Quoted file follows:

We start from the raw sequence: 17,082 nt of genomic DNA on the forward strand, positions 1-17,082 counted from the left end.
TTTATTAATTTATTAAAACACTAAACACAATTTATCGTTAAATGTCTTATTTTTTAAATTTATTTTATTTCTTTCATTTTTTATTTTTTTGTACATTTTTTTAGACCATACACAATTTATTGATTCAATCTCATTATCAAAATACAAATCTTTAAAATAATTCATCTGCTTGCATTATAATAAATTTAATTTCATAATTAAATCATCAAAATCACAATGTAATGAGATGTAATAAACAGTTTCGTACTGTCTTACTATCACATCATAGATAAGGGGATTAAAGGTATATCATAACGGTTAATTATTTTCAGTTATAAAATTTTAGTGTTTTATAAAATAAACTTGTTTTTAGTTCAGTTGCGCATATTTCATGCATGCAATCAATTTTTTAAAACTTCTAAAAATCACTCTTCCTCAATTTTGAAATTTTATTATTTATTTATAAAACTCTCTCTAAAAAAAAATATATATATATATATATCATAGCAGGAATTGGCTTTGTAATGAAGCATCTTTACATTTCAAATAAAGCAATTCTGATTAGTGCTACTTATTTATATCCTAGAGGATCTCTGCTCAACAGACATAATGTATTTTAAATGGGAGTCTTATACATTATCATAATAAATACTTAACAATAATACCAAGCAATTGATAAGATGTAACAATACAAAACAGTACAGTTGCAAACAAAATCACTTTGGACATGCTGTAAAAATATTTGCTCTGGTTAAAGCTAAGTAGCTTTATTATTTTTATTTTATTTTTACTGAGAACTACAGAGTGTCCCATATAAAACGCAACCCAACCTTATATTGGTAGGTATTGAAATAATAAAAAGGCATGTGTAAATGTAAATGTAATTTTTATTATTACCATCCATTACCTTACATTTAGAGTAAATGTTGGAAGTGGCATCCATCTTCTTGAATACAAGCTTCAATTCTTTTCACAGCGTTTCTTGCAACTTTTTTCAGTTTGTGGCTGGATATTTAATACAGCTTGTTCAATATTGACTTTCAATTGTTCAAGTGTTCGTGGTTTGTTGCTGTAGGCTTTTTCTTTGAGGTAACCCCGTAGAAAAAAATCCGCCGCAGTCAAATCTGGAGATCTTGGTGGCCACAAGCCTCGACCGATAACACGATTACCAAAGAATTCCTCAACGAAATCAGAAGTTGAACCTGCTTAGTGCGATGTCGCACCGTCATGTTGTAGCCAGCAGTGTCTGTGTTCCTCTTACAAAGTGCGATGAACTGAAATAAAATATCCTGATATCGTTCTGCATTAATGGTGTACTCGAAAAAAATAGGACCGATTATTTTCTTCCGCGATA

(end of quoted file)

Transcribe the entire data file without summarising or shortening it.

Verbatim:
We start from the raw sequence: 17,082 nt of genomic DNA on the forward strand, positions 1-17,082 counted from the left end.
TTTATTAATTTATTAAAACACTAAACACAATTTATCGTTAAATGTCTTATTTTTTAAATTTATTTTATTTCTTTCATTTTTTATTTTTTTGTACATTTTTTTAGACCATACACAATTTATTGATTCAATCTCATTATCAAAATACAAATCTTTAAAATAATTCATCTGCTTGCATTATAATAAATTTAATTTCATAATTAAATCATCAAAATCACAATGTAATGAGATGTAATAAACAGTTTCGTACTGTCTTACTATCACATCATAGATAAGGGGATTAAAGGTATATCATAACGGTTAATTATTTTCAGTTATAAAATTTTAGTGTTTTATAAAATAAACTTGTTTTTAGTTCAGTTGCGCATATTTCATGCATGCAATCAATTTTTTAAAACTTCTAAAAATCACTCTTCCTCAATTTTGAAATTTTATTATTTATTTATAAAACTCTCTCTAAAAAAAAATATATATATATATATATCATAGCAGGAATTGGCTTTGTAATGAAGCATCTTTACATTTCAAATAAAGCAATTCTGATTAGTGCTACTTATTTATATCCTAGAGGATCTCTGCTCAACAGACATAATGTATTTTAAATGGGAGTCTTATACATTATCATAATAAATACTTAACAATAATACCAAGCAATTGATAAGATGTAACAATACAAAACAGTACAGTTGCAAACAAAATCACTTTGGACATGCTGTAAAAATATTTGCTCTGGTTAAAGCTAAGTAGCTTTATTATTTTTATTTTATTTTTACTGAGAACTACAGAGTGTCCCATATAAAACGCAACCCAACCTTATATTGGTAGGTATTGAAATAATAAAAAGGCATGTGTAAATGTAAATGTAATTTTTATTATTACCATCCATTACCTTACATTTAGAGTAAATGTTGGAAGTGGCATCCATCTTCTTGAATACAAGCTTCAATTCTTTTCACAGCGTTTCTTGCAACTTTTTTCAGTTTGTGGCTGGATATTTAATACAGCTTGTTCAATATTGACTTTCAATTGTTCAAGTGTTCGTGGTTTGTTGCTGTAGGCTTTTTCTTTGAGGTAACCCCGTAGAAAAAAATCCGCCGCAGTCAAATCTGGAGATCTTGGTGGCCACAAGCCTCGACCGATAACACGATTACCAAAGAATTCCTCAACGAAATCAGAAGTTGAACCTGCTTAGTGCGATGTCGCACCGTCATGTTGTAGCCAGCAGTGTCTGTGTTCCTCTTACAAAGTGCGATGAACTGAAATAAAATATCCTGATATCGTTCTGCATTAATGGTGTACTCGAAAAAAATAGGACCGATTATTTTCTTCCGCGATA